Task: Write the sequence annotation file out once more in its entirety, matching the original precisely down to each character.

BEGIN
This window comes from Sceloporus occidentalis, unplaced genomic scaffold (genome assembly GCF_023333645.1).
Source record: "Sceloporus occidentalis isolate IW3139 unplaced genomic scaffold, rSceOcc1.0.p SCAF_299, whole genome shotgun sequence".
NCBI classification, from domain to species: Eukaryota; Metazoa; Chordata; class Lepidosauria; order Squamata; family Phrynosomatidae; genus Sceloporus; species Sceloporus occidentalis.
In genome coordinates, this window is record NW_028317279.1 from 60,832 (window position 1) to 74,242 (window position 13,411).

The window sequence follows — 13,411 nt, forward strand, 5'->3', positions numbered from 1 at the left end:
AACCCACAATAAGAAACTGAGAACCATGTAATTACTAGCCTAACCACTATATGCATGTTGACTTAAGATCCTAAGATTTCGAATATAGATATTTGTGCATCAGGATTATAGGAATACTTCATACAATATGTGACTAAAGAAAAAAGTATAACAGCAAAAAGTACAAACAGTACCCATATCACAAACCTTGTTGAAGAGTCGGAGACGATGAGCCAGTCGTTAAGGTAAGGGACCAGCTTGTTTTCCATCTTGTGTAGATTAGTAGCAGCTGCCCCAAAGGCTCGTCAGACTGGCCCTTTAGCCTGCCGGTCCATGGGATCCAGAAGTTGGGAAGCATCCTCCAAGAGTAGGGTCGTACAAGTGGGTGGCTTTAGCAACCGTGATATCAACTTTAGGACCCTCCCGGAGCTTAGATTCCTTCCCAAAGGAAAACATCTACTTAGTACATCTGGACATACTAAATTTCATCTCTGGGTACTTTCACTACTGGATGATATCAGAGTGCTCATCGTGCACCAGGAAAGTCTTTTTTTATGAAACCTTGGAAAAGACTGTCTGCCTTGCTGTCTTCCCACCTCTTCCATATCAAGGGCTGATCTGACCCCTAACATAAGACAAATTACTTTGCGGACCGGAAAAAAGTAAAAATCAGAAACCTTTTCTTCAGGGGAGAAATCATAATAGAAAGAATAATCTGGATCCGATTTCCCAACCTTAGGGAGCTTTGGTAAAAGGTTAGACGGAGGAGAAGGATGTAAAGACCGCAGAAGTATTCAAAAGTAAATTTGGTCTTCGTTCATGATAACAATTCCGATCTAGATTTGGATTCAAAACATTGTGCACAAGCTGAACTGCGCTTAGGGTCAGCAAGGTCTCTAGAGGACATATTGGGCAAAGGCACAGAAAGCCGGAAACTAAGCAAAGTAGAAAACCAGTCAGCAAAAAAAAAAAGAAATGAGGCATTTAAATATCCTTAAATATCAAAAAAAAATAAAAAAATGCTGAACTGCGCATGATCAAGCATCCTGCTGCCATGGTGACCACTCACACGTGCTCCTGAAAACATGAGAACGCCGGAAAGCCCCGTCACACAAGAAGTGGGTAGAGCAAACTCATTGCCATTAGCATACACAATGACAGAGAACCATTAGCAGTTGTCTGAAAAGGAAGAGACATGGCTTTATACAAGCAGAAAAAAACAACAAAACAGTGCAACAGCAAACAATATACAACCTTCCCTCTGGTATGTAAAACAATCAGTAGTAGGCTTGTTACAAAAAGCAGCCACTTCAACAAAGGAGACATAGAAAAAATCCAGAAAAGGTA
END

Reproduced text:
This window comes from Sceloporus occidentalis, unplaced genomic scaffold (genome assembly GCF_023333645.1).
Source record: "Sceloporus occidentalis isolate IW3139 unplaced genomic scaffold, rSceOcc1.0.p SCAF_299, whole genome shotgun sequence".
NCBI classification, from domain to species: Eukaryota; Metazoa; Chordata; class Lepidosauria; order Squamata; family Phrynosomatidae; genus Sceloporus; species Sceloporus occidentalis.
In genome coordinates, this window is record NW_028317279.1 from 60,832 (window position 1) to 74,242 (window position 13,411).

The window sequence follows — 13,411 nt, forward strand, 5'->3', positions numbered from 1 at the left end:
AACCCACAATAAGAAACTGAGAACCATGTAATTACTAGCCTAACCACTATATGCATGTTGACTTAAGATCCTAAGATTTCGAATATAGATATTTGTGCATCAGGATTATAGGAATACTTCATACAATATGTGACTAAAGAAAAAAGTATAACAGCAAAAAGTACAAACAGTACCCATATCACAAACCTTGTTGAAGAGTCGGAGACGATGAGCCAGTCGTTAAGGTAAGGGACCAGCTTGTTTTCCATCTTGTGTAGATTAGTAGCAGCTGCCCCAAAGGCTCGTCAGACTGGCCCTTTAGCCTGCCGGTCCATGGGATCCAGAAGTTGGGAAGCATCCTCCAAGAGTAGGGTCGTACAAGTGGGTGGCTTTAGCAACCGTGATATCAACTTTAGGACCCTCCCGGAGCTTAGATTCCTTCCCAAAGGAAAACATCTACTTAGTACATCTGGACATACTAAATTTCATCTCTGGGTACTTTCACTACTGGATGATATCAGAGTGCTCATCGTGCACCAGGAAAGTCTTTTTTTATGAAACCTTGGAAAAGACTGTCTGCCTTGCTGTCTTCCCACCTCTTCCATATCAAGGGCTGATCTGACCCCTAACATAAGACAAATTACTTTGCGGACCGGAAAAAAGTAAAAATCAGAAACCTTTTCTTCAGGGGAGAAATCATAATAGAAAGAATAATCTGGATCCGATTTCCCAACCTTAGGGAGCTTTGGTAAAAGGTTAGACGGAGGAGAAGGATGTAAAGACCGCAGAAGTATTCAAAAGTAAATTTGGTCTTCGTTCATGATAACAATTCCGATCTAGATTTGGATTCAAAACATTGTGCACAAGCTGAACTGCGCTTAGGGTCAGCAAGGTCTCTAGAGGACATATTGGGCAAAGGCACAGAAAGCCGGAAACTAAGCAAAGTAGAAAACCAGTCAGCAAAAAAAAAAAGAAATGAGGCATTTAAATATCCTTAAATATCAAAAAAAAATAAAAAAATGCTGAACTGCGCATGATCAAGCATCCTGCTGCCATGGTGACCACTCACACGTGCTCCTGAAAACATGAGAACGCCGGAAAGCCCCGTCACACAAGAAGTGGGTAGAGCAAACTCATTGCCATTAGCATACACAATGACAGAGAACCATTAGCAGTTGTCTGAAAAGGAAGAGACATGGCTTTATACAAGCAGAAAAAAACAACAAAACAGTGCAACAGCAAACAATATACAACCTTCCCTCTGGTATGTAAAACAATCAGTAGTAGGCTTGTTACAAAAAGCAGCCACTTCAACAAAGGAGACATAGAAAAAATCCAGAAAAGGTA